Take the UAE as a case in point. It has made considerable investment in agricultural resources and technologies or Agtech. ADQ, the Abu Dhabi investment holding company, bought a 50 per cent stake in one of the region’s biggest agribusinesses, Al Dahra — which specialises in the cultivation of animal feed and production of rice, flour, fruits and vegetables — and already operates in more than 20 countries.

Gulf States are also acquiring externally to bolster food and agriculture resources. Take the recent Saudi acquisition of Hummingbird Technologies, the UK drone firm, whose machines specialise in monitoring crop growth.

Perhaps the most visible expression of their food security motives is the ongoing overseas farming projects these nations are developing, with land acquisitions in Africa, particularly in Sudan and Ethiopia.

Gulf States are also actively developing food and agriculture operations in Canada, Ukraine, Brazil and Australia, involving grain, arable land, meat processing and livestock farming respectively.

Balanced approach key to water resource protection

There is a definite strategy of targeted overseas agriculture investment and application of technology-back production domestically to that end. Strategic food reserves, investments in mills, logistics and production facilities are all part of a comprehensive strategy, which is anything but complacent.

The urgency is based on the country’s very limited water resources, and policy missteps in the past which aimed to resolve food security, without paying enough heed to water limitations.

Governments in the region are fully behind the food security imperative with, as one example, Saudi Public Investment Fund (PIF) backing Saudi Agricultural and Livestock Investment Company (SALIC) in the latter’s objective of providing 30% of KSA’s food requirements by 2030. $800m has so far been set aside for that task.

Get in touch

The recent efforts by the UAE and KSA to enhance their food security underscore the critical importance of strategic planning and investment in agriculture and technology. By investing in agriculture and leveraging advancements in technology and innovation, these nations demonstrate a proactive approach to securing their food supply and managing limited water resources efficiently.

At Farrelly Mitchell, we specialise in supporting the growth and resilience of the food and agriculture sector through services such as sustainability and ESG, supply chain optimisation, agtech, digitalisation, and water management strategies. We assist governments, private sector players, and investors in navigating the complexities the industry and ensuring sustainable and resilient food systems. Our approach is tailored to address the unique challenges faced by regions with limited natural resources, focusing on innovative solutions and strategic investments to enhance food production capabilities and ensure long-term sustainability and security. Contact us today to build a resilient agricultural industry that is well-equipped to meet the challenges of today and tomorrow.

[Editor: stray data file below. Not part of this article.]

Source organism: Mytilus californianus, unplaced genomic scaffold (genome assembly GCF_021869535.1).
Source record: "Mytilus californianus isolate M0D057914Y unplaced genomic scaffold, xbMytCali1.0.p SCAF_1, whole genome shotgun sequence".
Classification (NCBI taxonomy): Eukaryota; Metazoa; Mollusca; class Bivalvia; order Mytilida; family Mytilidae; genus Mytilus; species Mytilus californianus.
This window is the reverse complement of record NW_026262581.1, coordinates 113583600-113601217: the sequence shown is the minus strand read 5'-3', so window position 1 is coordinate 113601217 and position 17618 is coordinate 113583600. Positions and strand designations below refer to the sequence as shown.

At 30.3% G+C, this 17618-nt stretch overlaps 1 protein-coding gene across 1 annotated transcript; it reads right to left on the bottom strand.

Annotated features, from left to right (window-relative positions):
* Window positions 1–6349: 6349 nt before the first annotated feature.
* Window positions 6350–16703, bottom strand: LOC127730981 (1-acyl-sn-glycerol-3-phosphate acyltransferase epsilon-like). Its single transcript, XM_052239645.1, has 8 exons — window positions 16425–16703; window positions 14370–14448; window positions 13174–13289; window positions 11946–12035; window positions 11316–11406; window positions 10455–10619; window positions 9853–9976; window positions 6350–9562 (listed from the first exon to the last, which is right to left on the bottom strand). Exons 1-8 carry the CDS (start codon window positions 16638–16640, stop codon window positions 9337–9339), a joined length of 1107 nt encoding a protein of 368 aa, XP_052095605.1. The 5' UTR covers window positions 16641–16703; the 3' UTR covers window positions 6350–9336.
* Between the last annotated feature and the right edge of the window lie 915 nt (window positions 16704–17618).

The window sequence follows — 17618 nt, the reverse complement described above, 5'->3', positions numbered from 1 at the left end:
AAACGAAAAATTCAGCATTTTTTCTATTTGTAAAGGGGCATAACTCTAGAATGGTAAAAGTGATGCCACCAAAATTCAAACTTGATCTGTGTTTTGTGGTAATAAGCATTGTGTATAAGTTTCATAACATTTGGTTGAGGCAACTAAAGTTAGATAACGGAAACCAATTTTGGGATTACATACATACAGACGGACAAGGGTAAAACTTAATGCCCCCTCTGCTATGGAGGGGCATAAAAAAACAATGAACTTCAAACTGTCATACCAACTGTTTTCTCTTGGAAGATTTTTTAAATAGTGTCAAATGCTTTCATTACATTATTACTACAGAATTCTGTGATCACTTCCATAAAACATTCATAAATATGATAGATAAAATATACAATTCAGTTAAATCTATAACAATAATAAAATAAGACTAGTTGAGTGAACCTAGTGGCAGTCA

Farrelly Mitchell advises Al Wazeen on sale to Ornua (Irish Dairy Board)

The Farrelly Mitchell Agri-Food Roundtable – hosted in association with Enterprise Ireland – outlines the many other opportunities that exist for agri-food investors in Ireland and the Kingdom of Saudi Arabia.

“Farrelly Mitchell welcomes Minister Simon Coveney’s timely visit to the region at this important juncture,” said Malachy Mitchell, managing director of Farrelly Mitchell.

“Investors have an opportunity to build a solid business in the rapidly-growing GCC market.”

“Not only does this region provide a significant market for Irish dairy commodities, but the strategy to manufacture value-added products locally supports the Kingdom’s food security and water conservation initiatives,” he continued.

Farrelly Mitchell, which is based both in Dublin, Ireland and Riyadh, provide specialist agri-food advisory, M&A, technical and project implementation services.

Get in touch

By engaging in such initiatives, our consultants not only bolster food security and sustainable practices in the region but also demonstrate our commitment to fostering international agri-food partnerships. At Farrelly Mitchell, we specialise in mergers & acquisitions, sustainability and esg, market entry & development, and much more.

Our expertise caters to a broad spectrum of stakeholders, from smallholders & SMEs to multinational corporations, ensuring that sustainable growth, innovation, and strategic expansion remain at the forefront of their ventures.


Global agri-business M&A, 2013 sector review

According to a report released by Dealogic – which tracks financial-sector sponsored M&A – activity in the agri-business sector reached $42.3 billion in the first eleven months of the year, more than double the previous record of $18.1 billion established in 2007, when the sector started to attract attention, as food prices spiked around the world.